I pushed Painkiller around a few times before finally settling on a spot underneath 3 Inches Of Blood. I wanted to recommend it somewhere in this series, and I even briefly considered including it as a main entry in the '90s segment; I wouldn't say that it is a power metal album itself, but it is one of the quintessential traditional heavy metal albums (the #1, if you ask me), and I think that its songwriting, performances, and tone foreshadow and define a lot of what power metal strives to be. It's heavy metal turned up to 11, which in a way was the original point of the genre. Eventually I settled on 3IOB as the place to stick it, because Cam Pipes's voice is 100% "Painkiller" Halford and you can hear a lot of Priest influence in them (maybe more so later on, but it's palpable everywhere).
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"Earth is small and I hate it" - Lum Invader

I'm the Agent of Steel.
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28.11.2021 - 21:51
Bad English
Tage Westerlund
Even back in a days I did hate it, but aft3mamy spinns later, best and sorta unique band here are 3 inches of blood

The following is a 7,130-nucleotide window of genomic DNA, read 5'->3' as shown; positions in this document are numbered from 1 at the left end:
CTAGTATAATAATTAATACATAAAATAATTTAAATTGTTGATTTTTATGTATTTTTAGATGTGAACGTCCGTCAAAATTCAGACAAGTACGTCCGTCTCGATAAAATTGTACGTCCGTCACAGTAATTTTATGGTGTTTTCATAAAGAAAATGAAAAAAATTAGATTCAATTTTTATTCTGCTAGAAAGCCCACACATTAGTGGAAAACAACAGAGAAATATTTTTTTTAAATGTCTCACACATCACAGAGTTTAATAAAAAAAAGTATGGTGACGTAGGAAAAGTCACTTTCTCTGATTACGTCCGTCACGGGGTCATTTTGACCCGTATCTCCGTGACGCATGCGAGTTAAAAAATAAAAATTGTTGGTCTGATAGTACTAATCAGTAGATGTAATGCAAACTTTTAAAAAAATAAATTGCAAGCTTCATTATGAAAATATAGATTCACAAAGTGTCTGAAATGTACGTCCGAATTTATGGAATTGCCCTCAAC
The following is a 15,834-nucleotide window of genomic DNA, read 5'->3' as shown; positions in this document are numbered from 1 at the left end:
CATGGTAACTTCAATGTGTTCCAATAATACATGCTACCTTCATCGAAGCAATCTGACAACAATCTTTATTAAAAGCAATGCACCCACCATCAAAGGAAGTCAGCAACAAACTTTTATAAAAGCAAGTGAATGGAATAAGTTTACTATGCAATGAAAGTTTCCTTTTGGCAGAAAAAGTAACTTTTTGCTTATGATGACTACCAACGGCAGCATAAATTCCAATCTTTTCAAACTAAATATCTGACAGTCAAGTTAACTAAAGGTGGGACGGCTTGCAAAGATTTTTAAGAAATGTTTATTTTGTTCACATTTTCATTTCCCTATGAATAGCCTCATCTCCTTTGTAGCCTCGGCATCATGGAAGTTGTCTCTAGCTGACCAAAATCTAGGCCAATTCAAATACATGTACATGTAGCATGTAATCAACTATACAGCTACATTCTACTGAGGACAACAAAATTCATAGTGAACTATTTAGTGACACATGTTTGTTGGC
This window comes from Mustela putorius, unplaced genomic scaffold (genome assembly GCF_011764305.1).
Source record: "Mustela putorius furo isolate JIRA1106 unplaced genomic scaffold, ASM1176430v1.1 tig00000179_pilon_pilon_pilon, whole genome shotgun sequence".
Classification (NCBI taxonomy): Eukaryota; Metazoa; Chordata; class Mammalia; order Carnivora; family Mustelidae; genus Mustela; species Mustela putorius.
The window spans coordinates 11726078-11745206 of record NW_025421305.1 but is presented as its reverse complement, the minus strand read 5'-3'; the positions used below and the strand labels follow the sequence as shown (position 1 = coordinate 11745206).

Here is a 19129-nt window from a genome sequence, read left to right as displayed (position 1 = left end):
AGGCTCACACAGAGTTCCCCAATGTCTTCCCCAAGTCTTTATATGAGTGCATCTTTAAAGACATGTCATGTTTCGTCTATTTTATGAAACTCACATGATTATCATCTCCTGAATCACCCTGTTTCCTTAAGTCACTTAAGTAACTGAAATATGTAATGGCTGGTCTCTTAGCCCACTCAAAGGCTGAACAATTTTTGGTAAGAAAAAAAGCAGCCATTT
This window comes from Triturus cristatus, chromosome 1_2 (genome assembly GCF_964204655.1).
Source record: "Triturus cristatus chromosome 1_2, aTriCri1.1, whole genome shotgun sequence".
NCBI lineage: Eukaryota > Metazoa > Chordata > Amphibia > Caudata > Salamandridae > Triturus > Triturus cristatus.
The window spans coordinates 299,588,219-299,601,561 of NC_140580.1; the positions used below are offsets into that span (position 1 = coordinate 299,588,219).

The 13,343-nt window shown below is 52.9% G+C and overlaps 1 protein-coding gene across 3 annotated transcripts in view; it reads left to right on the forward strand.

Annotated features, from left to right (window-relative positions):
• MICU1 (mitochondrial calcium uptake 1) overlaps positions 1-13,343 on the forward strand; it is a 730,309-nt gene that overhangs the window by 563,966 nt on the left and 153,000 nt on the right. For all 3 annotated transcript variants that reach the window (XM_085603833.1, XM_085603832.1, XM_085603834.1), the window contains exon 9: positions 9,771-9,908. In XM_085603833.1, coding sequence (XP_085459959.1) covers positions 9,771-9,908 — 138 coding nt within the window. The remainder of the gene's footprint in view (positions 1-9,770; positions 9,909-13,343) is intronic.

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Life is to short for LOVE, there is many great things to do online !!!

Stormtroopers of Death - ''Speak English or Die''

I better die, because I never will learn speek english, so I choose dieing
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28.11.2021 - 22:01
Redel

Written by ScreamingSteelUS on 28.11.2021 at 21:47

I pushed Painkiller around a few times before finally settling on a spot underneath 3 Inches Of Blood. I wanted to recommend it somewhere in this series, and I even briefly considered including it as a main entry in the '90s segment;

I guess I was confused finding it in the article for the 2000s decade because I expected the recommendations provided in the articles to come from the respective decades.
But that was just an assumption and I dont really see a need to follow such a rule.
Yet for an album such as Painkiller, with the special relevance it might have with respect to this genre as you say, I might find it a bit hidden somewhere in between, where it is placed now,